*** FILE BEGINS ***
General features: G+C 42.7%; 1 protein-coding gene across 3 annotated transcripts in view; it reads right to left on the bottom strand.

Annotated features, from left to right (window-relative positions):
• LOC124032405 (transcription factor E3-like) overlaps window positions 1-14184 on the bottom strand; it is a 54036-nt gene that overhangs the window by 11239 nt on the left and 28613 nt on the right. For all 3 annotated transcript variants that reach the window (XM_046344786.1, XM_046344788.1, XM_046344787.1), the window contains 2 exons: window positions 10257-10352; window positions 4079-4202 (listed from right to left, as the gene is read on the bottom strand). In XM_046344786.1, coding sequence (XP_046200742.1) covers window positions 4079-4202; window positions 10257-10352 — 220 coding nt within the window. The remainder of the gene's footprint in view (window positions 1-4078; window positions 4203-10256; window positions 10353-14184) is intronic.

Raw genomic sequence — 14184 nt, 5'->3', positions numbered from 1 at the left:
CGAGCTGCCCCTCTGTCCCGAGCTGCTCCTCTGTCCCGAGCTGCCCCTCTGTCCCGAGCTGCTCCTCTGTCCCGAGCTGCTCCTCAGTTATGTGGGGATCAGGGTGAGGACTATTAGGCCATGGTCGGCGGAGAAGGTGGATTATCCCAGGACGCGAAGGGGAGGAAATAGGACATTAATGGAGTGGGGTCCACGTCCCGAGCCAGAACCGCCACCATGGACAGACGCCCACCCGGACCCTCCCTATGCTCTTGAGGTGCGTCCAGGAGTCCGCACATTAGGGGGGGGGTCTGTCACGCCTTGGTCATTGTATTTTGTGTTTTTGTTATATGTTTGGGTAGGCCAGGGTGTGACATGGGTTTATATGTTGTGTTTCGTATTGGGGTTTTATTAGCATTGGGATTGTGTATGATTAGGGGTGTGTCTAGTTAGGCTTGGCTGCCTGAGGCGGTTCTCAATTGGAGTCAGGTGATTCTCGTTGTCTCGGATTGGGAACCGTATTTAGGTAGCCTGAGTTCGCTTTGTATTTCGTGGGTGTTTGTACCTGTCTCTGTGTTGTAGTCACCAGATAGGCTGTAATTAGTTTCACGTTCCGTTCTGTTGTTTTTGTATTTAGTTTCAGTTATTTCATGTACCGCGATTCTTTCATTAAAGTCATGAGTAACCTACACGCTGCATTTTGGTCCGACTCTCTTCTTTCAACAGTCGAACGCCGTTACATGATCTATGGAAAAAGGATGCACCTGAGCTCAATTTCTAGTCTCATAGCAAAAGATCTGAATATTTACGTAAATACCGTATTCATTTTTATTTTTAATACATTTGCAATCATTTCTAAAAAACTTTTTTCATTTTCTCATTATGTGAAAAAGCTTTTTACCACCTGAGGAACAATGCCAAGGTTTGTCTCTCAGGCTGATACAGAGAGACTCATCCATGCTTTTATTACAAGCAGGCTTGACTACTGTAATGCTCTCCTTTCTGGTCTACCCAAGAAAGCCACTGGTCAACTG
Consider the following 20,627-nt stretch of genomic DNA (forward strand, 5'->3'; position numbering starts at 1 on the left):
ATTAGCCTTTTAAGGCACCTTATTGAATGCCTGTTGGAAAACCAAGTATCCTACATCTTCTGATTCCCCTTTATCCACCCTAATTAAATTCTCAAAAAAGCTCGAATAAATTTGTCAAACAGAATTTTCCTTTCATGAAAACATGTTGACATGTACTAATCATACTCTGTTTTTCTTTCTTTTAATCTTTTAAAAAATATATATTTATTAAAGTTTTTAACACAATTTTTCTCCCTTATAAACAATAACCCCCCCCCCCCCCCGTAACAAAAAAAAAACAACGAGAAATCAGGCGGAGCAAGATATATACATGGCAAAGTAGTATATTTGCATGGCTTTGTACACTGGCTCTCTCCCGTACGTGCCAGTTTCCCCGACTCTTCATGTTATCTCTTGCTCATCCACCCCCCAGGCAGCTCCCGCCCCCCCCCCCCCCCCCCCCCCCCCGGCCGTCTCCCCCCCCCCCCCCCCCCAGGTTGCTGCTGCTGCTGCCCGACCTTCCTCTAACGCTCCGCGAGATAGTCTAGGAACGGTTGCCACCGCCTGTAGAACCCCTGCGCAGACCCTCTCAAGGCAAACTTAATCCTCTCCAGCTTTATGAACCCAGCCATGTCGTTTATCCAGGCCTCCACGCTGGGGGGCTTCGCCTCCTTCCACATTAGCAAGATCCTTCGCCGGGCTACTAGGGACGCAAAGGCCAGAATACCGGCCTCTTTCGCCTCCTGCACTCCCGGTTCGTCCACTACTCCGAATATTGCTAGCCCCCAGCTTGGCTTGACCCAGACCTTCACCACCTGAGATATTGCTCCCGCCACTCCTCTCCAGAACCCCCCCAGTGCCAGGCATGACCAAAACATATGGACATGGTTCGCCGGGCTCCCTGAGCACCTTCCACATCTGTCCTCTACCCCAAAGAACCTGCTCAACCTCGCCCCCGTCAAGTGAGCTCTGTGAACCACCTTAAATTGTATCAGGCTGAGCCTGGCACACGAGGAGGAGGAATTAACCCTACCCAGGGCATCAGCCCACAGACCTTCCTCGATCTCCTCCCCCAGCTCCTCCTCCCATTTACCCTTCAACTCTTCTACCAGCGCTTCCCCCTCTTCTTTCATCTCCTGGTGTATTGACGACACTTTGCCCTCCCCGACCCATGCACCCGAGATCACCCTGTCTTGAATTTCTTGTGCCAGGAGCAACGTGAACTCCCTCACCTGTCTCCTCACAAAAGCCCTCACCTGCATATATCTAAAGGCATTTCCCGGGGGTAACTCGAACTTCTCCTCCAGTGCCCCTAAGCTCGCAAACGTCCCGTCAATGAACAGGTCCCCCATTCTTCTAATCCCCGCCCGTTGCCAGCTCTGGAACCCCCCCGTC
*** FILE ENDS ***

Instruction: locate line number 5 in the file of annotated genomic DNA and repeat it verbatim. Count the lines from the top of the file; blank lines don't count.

CGAGCTGCCCCTCTGTCCCGAGCTGCTCCTCTGTCCCGAGCTGCCCCTCTGTCCCGAGCTGCTCCTCTGTCCCGAGCTGCTCCTCAGTTATGTGGGGATCAGGGTGAGGACTATTAGGCCATGGTCGGCGGAGAAGGTGGATTATCCCAGGACGCGAAGGGGAGGAAATAGGACATTAATGGAGTGGGGTCCACGTCCCGAGCCAGAACCGCCACCATGGACAGACGCCCACCCGGACCCTCCCTATGCTCTTGAGGTGCGTCCAGGAGTCCGCACATTAGGGGGGGGGTCTGTCACGCCTTGGTCATTGTATTTTGTGTTTTTGTTATATGTTTGGGTAGGCCAGGGTGTGACATGGGTTTATATGTTGTGTTTCGTATTGGGGTTTTATTAGCATTGGGATTGTGTATGATTAGGGGTGTGTCTAGTTAGGCTTGGCTGCCTGAGGCGGTTCTCAATTGGAGTCAGGTGATTCTCGTTGTCTCGGATTGGGAACCGTATTTAGGTAGCCTGAGTTCGCTTTGTATTTCGTGGGTGTTTGTACCTGTCTCTGTGTTGTAGTCACCAGATAGGCTGTAATTAGTTTCACGTTCCGTTCTGTTGTTTTTGTATTTAGTTTCAGTTATTTCATGTACCGCGATTCTTTCATTAAAGTCATGAGTAACCTACACGCTGCATTTTGGTCCGACTCTCTTCTTTCAACAGTCGAACGCCGTTACATGATCTATGGAAAAAGGATGCACCTGAGCTCAATTTCTAGTCTCATAGCAAAAGATCTGAATATTTACGTAAATACCGTATTCATTTTTATTTTTAATACATTTGCAATCATTTCTAAAAAACTTTTTTCATTTTCTCATTATGTGAAAAAGCTTTTTACCACCTGAGGAACAATGCCAAGGTTTGTCTCTCAGGCTGATACAGAGAGACTCATCCATGCTTTTATTACAAGCAGGCTTGACTACTGTAATGCTCTCCTTTCTGGTCTACCCAAGAAAGCCACTGGTCAACTG